What are 8 easy vegetables to grow in your backyard?
1. Tomato is a common salad ingredient that only requires little attention in growing and is still easily cultivated.
2. A vegetarian’s favorite, carrots, easily grows from seeds and with an even soil moisture.
3. There are two types of cucumbers: a bush and a vine. Either way, it’s easier to grow cucumbers as it prefers sunlight and a warm temperature.
4. Radishes are better planted during the cool season as they can sprout pretty quickly, estimated between four to five weeks.
5. Green beans are abundant and easily grown from seeds as they also prefer the sunlight and the warm soil, moreover they can also be planted as bush or vine, similar to cucumbers.
6. Peas are early producers, and grows from good soil moisture which means it will only require little amount of effort to grow them.
7. Zucchini makes a good combination with other salad veggies and is convenient to plant as it will only require the sun, and a sufficient and even soil moisture to grow.
8. Salad greens such as lettuce, kale and spinach completes the traditional salad recipe, and the great thing about them is that they can be planted anywhere with similar practices such as watering them regularly and maintaining the soil moisture.
Whether you are dining at weddings or corporate outings, hosting a fun dinner party with your friends, or just making a quick snack for yourself, it’s always a good idea to eat healthy – and that means going green. Some are okay with grocery veggies, but there are those who prefer to eat organic due to its healthier and more “natural” origins. However, organics are notorious for being more expensive than their counterparts. So, a logical countermeasure to this would be to grow your own instead.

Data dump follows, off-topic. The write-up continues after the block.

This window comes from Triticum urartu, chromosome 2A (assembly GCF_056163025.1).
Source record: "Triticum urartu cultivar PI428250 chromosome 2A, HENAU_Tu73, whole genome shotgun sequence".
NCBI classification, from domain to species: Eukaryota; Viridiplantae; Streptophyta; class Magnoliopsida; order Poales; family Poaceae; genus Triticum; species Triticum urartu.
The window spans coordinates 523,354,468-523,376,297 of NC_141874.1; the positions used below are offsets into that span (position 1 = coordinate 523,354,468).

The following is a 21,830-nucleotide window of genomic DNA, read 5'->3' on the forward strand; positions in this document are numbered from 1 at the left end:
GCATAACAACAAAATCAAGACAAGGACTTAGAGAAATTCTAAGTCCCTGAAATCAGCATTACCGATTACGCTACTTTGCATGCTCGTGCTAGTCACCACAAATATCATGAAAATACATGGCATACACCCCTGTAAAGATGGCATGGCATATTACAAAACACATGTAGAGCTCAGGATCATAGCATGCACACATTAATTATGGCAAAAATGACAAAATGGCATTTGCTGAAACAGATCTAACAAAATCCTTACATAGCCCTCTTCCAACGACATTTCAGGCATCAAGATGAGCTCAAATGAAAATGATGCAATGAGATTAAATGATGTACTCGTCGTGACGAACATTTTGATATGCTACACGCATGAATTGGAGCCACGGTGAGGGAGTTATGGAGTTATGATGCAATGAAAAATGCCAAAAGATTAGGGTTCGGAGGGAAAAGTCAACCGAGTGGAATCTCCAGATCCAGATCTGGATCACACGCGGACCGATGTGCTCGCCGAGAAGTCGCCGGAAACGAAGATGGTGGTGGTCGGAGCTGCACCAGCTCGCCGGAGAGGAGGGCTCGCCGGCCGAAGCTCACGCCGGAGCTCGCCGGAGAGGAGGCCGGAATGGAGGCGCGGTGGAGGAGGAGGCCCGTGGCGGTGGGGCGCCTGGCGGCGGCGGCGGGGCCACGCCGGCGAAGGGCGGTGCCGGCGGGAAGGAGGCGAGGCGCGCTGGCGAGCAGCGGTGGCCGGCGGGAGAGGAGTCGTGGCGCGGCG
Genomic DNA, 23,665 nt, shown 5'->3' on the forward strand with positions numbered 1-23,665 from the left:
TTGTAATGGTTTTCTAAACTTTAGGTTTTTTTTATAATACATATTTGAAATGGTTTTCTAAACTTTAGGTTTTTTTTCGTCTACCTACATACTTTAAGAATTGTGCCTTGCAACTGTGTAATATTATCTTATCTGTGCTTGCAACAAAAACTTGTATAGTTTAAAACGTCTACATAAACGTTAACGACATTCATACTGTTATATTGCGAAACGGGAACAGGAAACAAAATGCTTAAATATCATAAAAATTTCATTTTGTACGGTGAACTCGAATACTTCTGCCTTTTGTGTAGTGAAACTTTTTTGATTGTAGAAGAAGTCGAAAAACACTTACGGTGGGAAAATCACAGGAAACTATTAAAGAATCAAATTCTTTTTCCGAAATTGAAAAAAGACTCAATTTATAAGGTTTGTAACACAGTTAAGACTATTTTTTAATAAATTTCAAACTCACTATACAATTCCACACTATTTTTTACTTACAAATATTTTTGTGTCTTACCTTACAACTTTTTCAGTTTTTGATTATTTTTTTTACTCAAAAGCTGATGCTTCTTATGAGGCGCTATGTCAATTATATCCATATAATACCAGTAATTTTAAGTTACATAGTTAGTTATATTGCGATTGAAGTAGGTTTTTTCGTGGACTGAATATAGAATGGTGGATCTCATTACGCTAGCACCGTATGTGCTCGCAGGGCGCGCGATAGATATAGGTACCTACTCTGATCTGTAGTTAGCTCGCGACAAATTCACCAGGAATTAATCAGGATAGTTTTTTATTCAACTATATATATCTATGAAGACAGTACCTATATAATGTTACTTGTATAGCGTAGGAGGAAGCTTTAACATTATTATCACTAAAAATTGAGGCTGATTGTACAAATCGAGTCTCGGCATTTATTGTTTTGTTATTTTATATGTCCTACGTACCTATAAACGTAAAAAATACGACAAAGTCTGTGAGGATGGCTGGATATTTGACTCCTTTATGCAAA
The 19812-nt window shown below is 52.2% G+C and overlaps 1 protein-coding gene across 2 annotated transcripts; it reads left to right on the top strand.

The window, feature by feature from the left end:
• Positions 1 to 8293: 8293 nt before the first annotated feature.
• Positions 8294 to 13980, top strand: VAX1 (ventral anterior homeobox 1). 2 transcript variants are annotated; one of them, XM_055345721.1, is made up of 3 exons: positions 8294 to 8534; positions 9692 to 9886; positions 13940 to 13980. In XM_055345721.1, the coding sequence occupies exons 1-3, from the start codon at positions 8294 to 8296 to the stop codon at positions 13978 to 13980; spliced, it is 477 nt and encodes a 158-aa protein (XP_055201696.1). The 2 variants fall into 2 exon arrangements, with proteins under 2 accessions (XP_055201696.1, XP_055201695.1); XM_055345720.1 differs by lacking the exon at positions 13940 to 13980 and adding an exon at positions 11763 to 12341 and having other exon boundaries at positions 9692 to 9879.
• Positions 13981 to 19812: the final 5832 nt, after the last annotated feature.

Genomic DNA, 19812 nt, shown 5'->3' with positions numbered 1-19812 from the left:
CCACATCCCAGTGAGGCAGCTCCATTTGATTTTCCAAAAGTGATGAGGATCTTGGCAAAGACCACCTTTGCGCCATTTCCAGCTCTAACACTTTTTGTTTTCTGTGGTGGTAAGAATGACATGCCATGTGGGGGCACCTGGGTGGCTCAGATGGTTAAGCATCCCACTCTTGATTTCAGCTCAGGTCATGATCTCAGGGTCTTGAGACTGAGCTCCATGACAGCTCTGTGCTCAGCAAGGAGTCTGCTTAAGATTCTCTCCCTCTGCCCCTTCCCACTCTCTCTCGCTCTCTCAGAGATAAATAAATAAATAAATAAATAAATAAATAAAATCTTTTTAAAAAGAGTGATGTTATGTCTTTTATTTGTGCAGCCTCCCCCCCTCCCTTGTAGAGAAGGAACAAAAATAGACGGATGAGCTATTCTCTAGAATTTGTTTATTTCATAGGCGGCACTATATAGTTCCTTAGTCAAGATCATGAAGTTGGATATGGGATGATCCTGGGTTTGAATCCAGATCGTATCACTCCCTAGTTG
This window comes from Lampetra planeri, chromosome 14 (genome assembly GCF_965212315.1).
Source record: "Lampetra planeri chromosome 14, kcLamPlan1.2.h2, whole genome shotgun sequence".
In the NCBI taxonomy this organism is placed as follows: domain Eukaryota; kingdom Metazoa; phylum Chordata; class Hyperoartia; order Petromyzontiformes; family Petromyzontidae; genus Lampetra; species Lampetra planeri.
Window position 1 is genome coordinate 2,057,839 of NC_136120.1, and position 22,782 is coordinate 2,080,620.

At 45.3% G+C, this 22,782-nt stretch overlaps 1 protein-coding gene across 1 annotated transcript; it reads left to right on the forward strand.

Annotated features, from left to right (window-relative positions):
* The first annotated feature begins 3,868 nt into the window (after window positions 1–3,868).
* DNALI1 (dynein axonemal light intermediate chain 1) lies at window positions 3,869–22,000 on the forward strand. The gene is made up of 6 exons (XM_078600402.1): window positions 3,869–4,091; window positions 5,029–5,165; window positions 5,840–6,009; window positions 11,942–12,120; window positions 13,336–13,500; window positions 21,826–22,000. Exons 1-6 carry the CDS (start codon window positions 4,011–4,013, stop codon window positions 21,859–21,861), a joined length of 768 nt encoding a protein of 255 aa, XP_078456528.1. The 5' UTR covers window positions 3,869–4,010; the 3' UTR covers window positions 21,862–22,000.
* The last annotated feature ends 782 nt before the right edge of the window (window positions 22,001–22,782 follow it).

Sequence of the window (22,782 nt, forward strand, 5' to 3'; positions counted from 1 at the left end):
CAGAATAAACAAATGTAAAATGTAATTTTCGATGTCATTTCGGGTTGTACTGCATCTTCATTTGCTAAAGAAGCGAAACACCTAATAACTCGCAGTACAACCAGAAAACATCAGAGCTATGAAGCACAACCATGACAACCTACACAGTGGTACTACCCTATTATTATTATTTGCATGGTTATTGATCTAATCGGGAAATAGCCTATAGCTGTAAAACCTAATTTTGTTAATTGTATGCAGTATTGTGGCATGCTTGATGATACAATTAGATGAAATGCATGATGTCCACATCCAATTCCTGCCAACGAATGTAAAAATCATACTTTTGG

The biggest advantage to growing your own food is that you know exactly where it came from and how it was grown. Should you ever decide you want a salad for lunch, all you have to do is go out to your backyard, pick out what you need, and toss them into a bowl ready for consumption (after a thorough wash, of course)! It saves you time, money, and, effort – after all, you’d have a harder time going to the supermarket and buying these as opposed to simply plucking them out of the ground.
A basic ingredient present in almost all vegetable-based dishes, the tomato is a bright, fragrant fruit that is very easily cultivated. It’s a popular choice for starter gardens seeing as they require so little attention that they’re even able to put up with a little neglect; some farmers even say that underwatered tomatoes taste better than the properly watered ones.
To begin growing them, simply place some seeds into a small pot (with holes in the bottom so the water can flow out) and keep the soil damp, but not drenched. Germination should begin somewhere in the 10-day mark and tomatoes will begin to sprout anywhere between 60 to 100 days.
A popular choice for vegetarians due to their rather sweet flavor and crunchy texture, carrots are often eaten as snacks just the way they are. Growing them is simple – plant the seeds at least one inch apart from one another in a container that’s at least a foot and a half deep wide.